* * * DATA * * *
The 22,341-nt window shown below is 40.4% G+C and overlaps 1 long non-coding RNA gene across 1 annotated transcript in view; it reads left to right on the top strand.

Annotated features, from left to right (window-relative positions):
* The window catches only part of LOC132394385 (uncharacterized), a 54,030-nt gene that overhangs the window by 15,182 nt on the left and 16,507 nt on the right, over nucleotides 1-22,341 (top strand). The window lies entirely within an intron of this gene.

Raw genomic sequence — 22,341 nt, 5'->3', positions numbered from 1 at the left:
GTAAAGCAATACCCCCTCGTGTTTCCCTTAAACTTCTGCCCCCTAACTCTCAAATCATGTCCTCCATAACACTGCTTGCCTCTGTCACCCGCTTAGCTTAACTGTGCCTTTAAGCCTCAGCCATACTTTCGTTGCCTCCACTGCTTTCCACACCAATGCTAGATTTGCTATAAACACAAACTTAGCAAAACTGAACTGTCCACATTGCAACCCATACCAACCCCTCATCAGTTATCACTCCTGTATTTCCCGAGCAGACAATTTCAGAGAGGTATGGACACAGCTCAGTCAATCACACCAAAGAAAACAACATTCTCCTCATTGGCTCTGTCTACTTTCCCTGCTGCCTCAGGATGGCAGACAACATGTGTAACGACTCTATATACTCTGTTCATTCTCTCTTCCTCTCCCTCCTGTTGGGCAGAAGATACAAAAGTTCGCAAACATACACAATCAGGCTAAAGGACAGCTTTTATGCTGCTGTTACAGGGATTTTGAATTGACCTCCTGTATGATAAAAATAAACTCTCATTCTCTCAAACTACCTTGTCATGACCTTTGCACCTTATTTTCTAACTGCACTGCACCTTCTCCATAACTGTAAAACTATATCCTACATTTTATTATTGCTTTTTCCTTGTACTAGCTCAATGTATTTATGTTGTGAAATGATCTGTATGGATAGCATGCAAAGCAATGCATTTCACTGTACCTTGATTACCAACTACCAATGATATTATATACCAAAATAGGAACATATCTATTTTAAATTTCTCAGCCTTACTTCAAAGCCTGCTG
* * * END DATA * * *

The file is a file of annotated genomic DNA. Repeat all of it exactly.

The 22,341-nt window shown below is 40.4% G+C and overlaps 1 long non-coding RNA gene across 1 annotated transcript in view; it reads left to right on the top strand.

Annotated features, from left to right (window-relative positions):
* The window catches only part of LOC132394385 (uncharacterized), a 54,030-nt gene that overhangs the window by 15,182 nt on the left and 16,507 nt on the right, over nucleotides 1-22,341 (top strand). The window lies entirely within an intron of this gene.

Raw genomic sequence — 22,341 nt, 5'->3', positions numbered from 1 at the left:
GTAAAGCAATACCCCCTCGTGTTTCCCTTAAACTTCTGCCCCCTAACTCTCAAATCATGTCCTCCATAACACTGCTTGCCTCTGTCACCCGCTTAGCTTAACTGTGCCTTTAAGCCTCAGCCATACTTTCGTTGCCTCCACTGCTTTCCACACCAATGCTAGATTTGCTATAAACACAAACTTAGCAAAACTGAACTGTCCACATTGCAACCCATACCAACCCCTCATCAGTTATCACTCCTGTATTTCCCGAGCAGACAATTTCAGAGAGGTATGGACACAGCTCAGTCAATCACACCAAAGAAAACAACATTCTCCTCATTGGCTCTGTCTACTTTCCCTGCTGCCTCAGGATGGCAGACAACATGTGTAACGACTCTATATACTCTGTTCATTCTCTCTTCCTCTCCCTCCTGTTGGGCAGAAGATACAAAAGTTCGCAAACATACACAATCAGGCTAAAGGACAGCTTTTATGCTGCTGTTACAGGGATTTTGAATTGACCTCCTGTATGATAAAAATAAACTCTCATTCTCTCAAACTACCTTGTCATGACCTTTGCACCTTATTTTCTAACTGCACTGCACCTTCTCCATAACTGTAAAACTATATCCTACATTTTATTATTGCTTTTTCCTTGTACTAGCTCAATGTATTTATGTTGTGAAATGATCTGTATGGATAGCATGCAAAGCAATGCATTTCACTGTACCTTGATTACCAACTACCAATGATATTATATACCAAAATAGGAACATATCTATTTTAAATTTCTCAGCCTTACTTCAAAGCCTGCTG